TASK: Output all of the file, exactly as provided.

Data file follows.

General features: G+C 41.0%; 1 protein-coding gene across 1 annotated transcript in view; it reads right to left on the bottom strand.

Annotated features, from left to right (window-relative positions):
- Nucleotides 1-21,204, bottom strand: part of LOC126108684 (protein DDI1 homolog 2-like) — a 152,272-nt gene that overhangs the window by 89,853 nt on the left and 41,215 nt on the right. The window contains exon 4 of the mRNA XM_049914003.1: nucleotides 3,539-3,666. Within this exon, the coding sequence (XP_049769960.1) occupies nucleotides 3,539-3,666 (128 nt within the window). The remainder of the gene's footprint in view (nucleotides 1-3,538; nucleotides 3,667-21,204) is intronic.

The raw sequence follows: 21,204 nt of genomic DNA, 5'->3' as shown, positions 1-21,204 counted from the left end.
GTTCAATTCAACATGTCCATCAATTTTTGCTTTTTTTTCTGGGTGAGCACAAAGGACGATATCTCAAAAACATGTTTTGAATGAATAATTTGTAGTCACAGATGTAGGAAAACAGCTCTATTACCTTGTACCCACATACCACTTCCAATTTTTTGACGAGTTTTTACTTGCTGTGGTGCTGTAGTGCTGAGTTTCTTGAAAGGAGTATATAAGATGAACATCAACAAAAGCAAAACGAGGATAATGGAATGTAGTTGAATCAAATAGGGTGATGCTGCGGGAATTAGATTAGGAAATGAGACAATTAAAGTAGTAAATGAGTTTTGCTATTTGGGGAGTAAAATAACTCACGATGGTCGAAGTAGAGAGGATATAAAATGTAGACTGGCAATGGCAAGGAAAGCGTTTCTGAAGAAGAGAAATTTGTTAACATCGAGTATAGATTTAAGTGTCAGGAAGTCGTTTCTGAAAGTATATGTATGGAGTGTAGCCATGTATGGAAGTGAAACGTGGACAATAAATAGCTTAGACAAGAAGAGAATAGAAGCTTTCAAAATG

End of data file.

General features: G+C 41.0%; 1 protein-coding gene across 1 annotated transcript in view; it reads right to left on the bottom strand.

Annotated features, from left to right (window-relative positions):
- Nucleotides 1-21,204, bottom strand: part of LOC126108684 (protein DDI1 homolog 2-like) — a 152,272-nt gene that overhangs the window by 89,853 nt on the left and 41,215 nt on the right. The window contains exon 4 of the mRNA XM_049914003.1: nucleotides 3,539-3,666. Within this exon, the coding sequence (XP_049769960.1) occupies nucleotides 3,539-3,666 (128 nt within the window). The remainder of the gene's footprint in view (nucleotides 1-3,538; nucleotides 3,667-21,204) is intronic.

The raw sequence follows: 21,204 nt of genomic DNA, 5'->3' as shown, positions 1-21,204 counted from the left end.
GTTCAATTCAACATGTCCATCAATTTTTGCTTTTTTTTCTGGGTGAGCACAAAGGACGATATCTCAAAAACATGTTTTGAATGAATAATTTGTAGTCACAGATGTAGGAAAACAGCTCTATTACCTTGTACCCACATACCACTTCCAATTTTTTGACGAGTTTTTACTTGCTGTGGTGCTGTAGTGCTGAGTTTCTTGAAAGGAGTATATAAGATGAACATCAACAAAAGCAAAACGAGGATAATGGAATGTAGTTGAATCAAATAGGGTGATGCTGCGGGAATTAGATTAGGAAATGAGACAATTAAAGTAGTAAATGAGTTTTGCTATTTGGGGAGTAAAATAACTCACGATGGTCGAAGTAGAGAGGATATAAAATGTAGACTGGCAATGGCAAGGAAAGCGTTTCTGAAGAAGAGAAATTTGTTAACATCGAGTATAGATTTAAGTGTCAGGAAGTCGTTTCTGAAAGTATATGTATGGAGTGTAGCCATGTATGGAAGTGAAACGTGGACAATAAATAGCTTAGACAAGAAGAGAATAGAAGCTTTCAAAATG